Exploring antenatal care utilization and intimate partner violence in Benin - are lives at stake?

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Title: Exploring antenatal care utilization and intimate partner violence in Benin - are lives at stake?
Authors: Idriss-Wheeler, Dina
Yaya, Sanni
Date: 2021-04-30
Abstract: Abstract Background The republic of Benin ranks in the bottom third of countries recently assessed for ANC coverage and its Ministry of Family and National Solidarity (2009) reported close to 70% of Beninese women suffered abuse at least once in their lifetime. Utilization of antenatal care (ANC) services is key to positive health outcomes for both mother and infant. This study examined the impact of intimate partner violence (IPV) on the utilization of ANC services in Benin using both the basic 4 visit model (ANC-4) and the updated WHO recommended 8-visit model (ANC-8). Methods Data used for this study were collected from the nationally representative 2017–2018 Benin Demographic Health Survey (BDHS) on ever-partnered women aged 15–49 who had completed both reproductive maternal health and domestic violence modules of the survey. Descriptive statistics and multivariate logistic regression analysis were performed to determine significant factors associated with ANC utilization in Benin. Results Over 40% of the women (n = 3084) reported experience of IPV in their lifetime. Findings revealed that women who ever experienced IPV (OR 0.753, 95% CI: 0.628–0.901; p = 0.002) had 25% less odds of accessing the basic four ANC visits. IPV was not found to be a factor in accessing at least eight ANC visits. With increasing number of children, there was less likelihood of accessing at least four and at least eight visits. Being in the richest quintile (OR 5.490, 95% CI 3.907–7.714; p < 0.000 for ANC-4; OR, 5.781, 95% CI: 3.208–10.41; p < 0.000), making decisions on household and health care (OR 1.279, 95% CI: 1.042–1.569 for ANC-4; OR, 1.724; 95% CI: 1.170–2.540; p = 0.006 for ANC-8), and getting paid cash for work increased the chances of utilizing ANC-four (OR 1.451, 95% CI: 1.122–1.876; 0.005) but not for ANC-eight. Belonging to the Muslim faith decreased the odds of ANC utilization compared to all other religions. Conclusion This work revealed key areas for maternal health policy makers and service providers in Benin to appropriately plan effective policies (i.e., alleviate poverty; equitable health services access; cultural sensitivity) and necessary interventions (i.e. ANC education, IPV prevention, paid employment, alcohol cessation) to increase utilization of ANC.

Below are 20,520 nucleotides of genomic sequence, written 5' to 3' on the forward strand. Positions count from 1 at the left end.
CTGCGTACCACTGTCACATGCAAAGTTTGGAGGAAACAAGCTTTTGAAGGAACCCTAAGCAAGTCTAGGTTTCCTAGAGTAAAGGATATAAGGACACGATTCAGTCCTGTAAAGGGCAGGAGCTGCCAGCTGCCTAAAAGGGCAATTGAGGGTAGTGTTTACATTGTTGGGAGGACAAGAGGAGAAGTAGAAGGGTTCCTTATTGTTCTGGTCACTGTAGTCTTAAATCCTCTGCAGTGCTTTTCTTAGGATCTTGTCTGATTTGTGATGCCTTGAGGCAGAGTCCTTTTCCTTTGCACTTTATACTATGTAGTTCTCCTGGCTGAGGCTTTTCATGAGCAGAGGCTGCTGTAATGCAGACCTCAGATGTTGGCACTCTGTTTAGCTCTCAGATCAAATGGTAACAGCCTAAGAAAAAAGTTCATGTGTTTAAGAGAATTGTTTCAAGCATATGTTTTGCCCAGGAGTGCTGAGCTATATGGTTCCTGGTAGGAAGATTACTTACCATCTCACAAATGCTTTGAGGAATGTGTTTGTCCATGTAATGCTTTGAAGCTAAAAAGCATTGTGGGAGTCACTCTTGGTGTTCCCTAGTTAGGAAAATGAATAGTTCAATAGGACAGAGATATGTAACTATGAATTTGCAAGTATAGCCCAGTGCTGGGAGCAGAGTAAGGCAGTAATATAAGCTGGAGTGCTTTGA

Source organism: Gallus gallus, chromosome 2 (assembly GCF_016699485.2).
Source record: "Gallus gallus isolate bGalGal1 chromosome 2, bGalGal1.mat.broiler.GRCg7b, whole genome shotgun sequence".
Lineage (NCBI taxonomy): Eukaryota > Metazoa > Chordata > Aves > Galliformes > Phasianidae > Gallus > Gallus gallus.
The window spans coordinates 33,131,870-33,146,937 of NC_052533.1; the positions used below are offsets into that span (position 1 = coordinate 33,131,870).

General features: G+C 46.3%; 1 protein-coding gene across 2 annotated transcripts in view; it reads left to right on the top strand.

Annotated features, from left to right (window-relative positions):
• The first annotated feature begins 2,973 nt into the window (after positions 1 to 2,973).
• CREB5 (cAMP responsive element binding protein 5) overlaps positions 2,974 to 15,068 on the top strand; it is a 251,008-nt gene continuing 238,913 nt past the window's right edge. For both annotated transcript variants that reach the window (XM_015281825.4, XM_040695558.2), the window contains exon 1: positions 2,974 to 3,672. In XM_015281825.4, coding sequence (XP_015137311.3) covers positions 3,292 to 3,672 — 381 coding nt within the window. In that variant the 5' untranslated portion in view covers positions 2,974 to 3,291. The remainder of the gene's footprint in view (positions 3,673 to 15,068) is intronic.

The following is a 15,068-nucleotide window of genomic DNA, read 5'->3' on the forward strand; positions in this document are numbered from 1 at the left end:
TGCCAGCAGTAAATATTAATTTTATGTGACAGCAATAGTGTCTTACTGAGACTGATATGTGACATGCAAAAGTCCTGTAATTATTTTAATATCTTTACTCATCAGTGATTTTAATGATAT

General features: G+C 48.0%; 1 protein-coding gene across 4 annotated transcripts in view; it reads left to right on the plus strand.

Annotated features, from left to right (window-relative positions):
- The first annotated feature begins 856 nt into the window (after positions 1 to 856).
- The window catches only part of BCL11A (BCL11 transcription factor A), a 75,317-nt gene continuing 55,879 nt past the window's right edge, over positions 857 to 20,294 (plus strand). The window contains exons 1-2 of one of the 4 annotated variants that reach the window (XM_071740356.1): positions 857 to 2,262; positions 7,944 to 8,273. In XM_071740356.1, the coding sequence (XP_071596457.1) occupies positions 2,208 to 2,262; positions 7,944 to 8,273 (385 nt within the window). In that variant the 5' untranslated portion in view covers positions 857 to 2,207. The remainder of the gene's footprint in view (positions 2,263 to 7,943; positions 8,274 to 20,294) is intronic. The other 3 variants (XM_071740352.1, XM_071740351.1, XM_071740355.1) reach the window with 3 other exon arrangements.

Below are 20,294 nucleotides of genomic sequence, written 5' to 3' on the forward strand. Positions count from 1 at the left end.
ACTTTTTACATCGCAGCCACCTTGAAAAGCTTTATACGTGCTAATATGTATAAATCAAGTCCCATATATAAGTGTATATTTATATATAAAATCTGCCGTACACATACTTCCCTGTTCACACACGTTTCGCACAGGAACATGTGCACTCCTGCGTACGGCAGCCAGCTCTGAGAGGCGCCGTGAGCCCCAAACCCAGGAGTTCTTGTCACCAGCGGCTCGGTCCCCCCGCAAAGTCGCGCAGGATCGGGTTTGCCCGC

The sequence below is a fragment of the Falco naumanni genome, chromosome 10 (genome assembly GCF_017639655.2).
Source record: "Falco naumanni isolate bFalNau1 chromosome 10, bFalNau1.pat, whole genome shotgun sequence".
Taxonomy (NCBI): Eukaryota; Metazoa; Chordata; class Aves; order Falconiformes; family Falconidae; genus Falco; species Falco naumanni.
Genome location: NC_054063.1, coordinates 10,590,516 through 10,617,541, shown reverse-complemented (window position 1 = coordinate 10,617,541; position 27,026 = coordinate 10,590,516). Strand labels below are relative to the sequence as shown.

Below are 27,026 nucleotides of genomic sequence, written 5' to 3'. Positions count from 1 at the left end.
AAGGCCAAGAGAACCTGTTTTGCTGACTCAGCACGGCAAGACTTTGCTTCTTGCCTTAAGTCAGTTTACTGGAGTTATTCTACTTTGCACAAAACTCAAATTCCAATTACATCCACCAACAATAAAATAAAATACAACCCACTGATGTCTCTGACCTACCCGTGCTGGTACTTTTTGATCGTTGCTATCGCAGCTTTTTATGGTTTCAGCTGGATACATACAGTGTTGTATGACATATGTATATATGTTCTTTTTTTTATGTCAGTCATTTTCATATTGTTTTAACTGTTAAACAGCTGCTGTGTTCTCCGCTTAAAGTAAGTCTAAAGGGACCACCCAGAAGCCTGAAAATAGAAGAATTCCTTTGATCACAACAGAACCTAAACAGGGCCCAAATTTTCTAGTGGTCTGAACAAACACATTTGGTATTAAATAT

URL: https://doi.org/10.1186/s12889-021-10884-9
http://hdl.handle.net/10393/42080
CollectionLibre accès - Publications // Open Access - Publications
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